Because my kids' AS is a milder version and doesn't have all the stereotypical behaviors (few stimming behaviors, like hand flapping; they have a couple of friends; they can often look you in the eye when talking), it was harder for us to get a diagnosis. Our best help was when we met with a "team" of doctors at Children's Hospital, and had very thorough interviews/testing conducted with a psychologist, neuropsychologist, and a speech person. Questionnaires were also completed by the school teachers. When the doctors had a comprehensive look at the kids' behavior, it was actually quite easy for them to give us a diagnosis even tho' several doctors, including specialist before them, had told us my kids were NOT AS since those docs only had glimpses of the kids and their behavior. Since a lot of the diagnostic procedure is through what YOU tell the doctor(s), it is important for you to provide the doctors with EVERY LITTLE DETAIL that you can think of. It will be important for dad to be part of this process, too, because the docs will want to know both what dss is like now as well as what he was like as a 4-5 yr old and what his developmental milestones were like (walking, talking, interactive play, etc).

Without a formal diagnosis, you can still make adjustments to how you work with your dss, but WITH a diagnosis, he can get school supports which it sounds like he very much needs. He needs to be viewed as a child with a disability rather than a bad kid.

One of the things we've discovered with my AS kids (& dh) is that there are VERY FEW positive or negative consequences that motivate them to change their behavior, so using traditional methods of corrective action is fairly ineffective because they're motivated by whatever inner compulsions they have as opposed to external threats/bribes. We have our first therapy appointment next week with a psychologist who specializes in autism (she was actually part of the team who diagnosed the kids), and we're hoping she'll help us come up with better strategies for motivating the kids to do the things they should be doing.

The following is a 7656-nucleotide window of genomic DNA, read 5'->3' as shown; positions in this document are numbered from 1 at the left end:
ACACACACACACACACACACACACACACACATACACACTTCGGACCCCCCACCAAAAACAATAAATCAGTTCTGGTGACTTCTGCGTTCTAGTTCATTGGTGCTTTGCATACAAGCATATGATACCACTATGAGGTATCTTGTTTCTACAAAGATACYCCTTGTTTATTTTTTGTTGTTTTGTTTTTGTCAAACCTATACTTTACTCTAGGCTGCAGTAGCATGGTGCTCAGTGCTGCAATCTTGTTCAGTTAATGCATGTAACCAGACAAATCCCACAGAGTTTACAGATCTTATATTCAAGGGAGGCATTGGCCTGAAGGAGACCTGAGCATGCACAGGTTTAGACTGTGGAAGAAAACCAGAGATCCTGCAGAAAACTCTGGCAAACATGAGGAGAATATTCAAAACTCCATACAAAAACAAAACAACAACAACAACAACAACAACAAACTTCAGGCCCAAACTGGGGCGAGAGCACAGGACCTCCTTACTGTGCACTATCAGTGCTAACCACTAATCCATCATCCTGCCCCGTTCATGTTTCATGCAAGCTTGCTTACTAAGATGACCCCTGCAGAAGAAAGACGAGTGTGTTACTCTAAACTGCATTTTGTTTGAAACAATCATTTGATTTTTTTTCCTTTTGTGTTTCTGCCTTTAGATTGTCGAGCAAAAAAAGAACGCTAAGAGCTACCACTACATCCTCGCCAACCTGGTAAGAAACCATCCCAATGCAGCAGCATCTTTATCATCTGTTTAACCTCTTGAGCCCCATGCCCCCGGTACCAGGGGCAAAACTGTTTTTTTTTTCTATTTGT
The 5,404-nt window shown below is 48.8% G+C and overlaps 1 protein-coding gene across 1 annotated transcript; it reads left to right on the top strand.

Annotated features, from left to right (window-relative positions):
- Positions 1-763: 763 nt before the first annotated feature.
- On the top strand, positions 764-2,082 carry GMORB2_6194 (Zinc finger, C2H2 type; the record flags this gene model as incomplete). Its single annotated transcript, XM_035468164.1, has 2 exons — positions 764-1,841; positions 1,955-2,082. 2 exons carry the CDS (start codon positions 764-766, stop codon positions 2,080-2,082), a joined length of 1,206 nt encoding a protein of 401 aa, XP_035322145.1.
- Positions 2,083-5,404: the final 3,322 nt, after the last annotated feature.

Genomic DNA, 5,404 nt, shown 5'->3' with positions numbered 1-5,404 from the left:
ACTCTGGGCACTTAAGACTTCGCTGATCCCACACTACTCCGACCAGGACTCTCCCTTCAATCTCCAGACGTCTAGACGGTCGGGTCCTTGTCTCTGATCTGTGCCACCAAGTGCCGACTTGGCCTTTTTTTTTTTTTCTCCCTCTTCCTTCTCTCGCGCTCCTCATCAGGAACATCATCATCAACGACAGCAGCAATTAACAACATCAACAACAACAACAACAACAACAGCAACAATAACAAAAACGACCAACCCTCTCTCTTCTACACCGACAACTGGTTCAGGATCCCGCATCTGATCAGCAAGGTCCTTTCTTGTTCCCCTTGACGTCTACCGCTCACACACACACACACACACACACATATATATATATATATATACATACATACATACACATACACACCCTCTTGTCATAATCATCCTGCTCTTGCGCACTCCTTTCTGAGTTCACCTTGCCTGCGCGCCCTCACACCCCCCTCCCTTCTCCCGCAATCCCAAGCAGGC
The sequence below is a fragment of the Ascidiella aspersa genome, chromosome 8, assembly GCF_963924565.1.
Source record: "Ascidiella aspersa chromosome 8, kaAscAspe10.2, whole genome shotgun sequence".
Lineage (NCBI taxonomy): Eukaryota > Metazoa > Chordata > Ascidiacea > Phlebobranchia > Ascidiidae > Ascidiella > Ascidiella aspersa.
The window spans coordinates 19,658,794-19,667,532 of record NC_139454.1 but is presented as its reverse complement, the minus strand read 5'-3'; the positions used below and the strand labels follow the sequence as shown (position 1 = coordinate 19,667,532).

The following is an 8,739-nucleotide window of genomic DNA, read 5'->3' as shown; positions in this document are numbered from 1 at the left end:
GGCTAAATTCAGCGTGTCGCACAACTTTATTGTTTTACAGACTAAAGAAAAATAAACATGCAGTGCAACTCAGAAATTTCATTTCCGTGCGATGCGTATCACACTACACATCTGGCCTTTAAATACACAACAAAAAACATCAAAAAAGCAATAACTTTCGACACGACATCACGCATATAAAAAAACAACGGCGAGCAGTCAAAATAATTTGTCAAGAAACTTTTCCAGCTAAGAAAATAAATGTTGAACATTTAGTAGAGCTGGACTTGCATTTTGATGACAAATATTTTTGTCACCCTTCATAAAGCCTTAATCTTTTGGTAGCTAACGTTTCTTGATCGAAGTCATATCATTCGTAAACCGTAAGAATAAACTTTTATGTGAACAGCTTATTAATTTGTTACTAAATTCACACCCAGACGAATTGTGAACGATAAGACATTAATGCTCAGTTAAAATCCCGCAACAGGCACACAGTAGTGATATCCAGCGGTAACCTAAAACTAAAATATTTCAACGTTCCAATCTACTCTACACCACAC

A couple of books we enjoyed reading, written from an AS child's viewpoint, were "The Curious Incident of the Dog in the Nighttime," and "The Blue Bottle Mystery." The main character in the first book was more AS than my kids, but it gives you good insight into their thought processes. When dh read it, he kept saying, "that's me!" The 2nd book is actually written on a younger kid level (2-3rd grade, maybe), but the opening chapter was a serious re-enactment of a million encounters I had with my kids before we discovered they had AS.

Sorry this has been so long. The ladies here are great at providing info. I still feel like I'm new at this myself, but I've gotten TONS of info here that has been invaluable to our family.

Best wishes that your dh and dss are willing to listen to this info that will change their lives for the good. Even if it's not AS, there's SOMETHING that's undiagnosed, and their lives will only improve once they discover what it is. And bless you for being willing to fight so hard for those you love!

iVillage Member
Registered: 11-15-2006
Fri, 04-13-2007 - 12:40am

I was interested in your post when I read what you said about your daughter being a bit "higher" functioning and therefore difficult to try and get a diagnosis.

- Christina mom to-

Chloe (10)    Aiden(8)   

iVillage Member
Registered: 05-28-2004
Sun, 04-15-2007 - 2:40pm

Dear Von,

I have nothing to add-it sounds like you have a lot of good information from others on the board,

But I read this thread and I am struck by what a gift you are to your family. With all that you are going through with your relationship with your husband and your DSS, you are still focused on discovering something that may have been overlooked for years in your DSS and helping him. That is beautiful. You are my role model.

I hope you stick around a while. It sounds like there is "something" there aside from just giving adults a hard time for its own sake. Aspergers or whatever....welcome.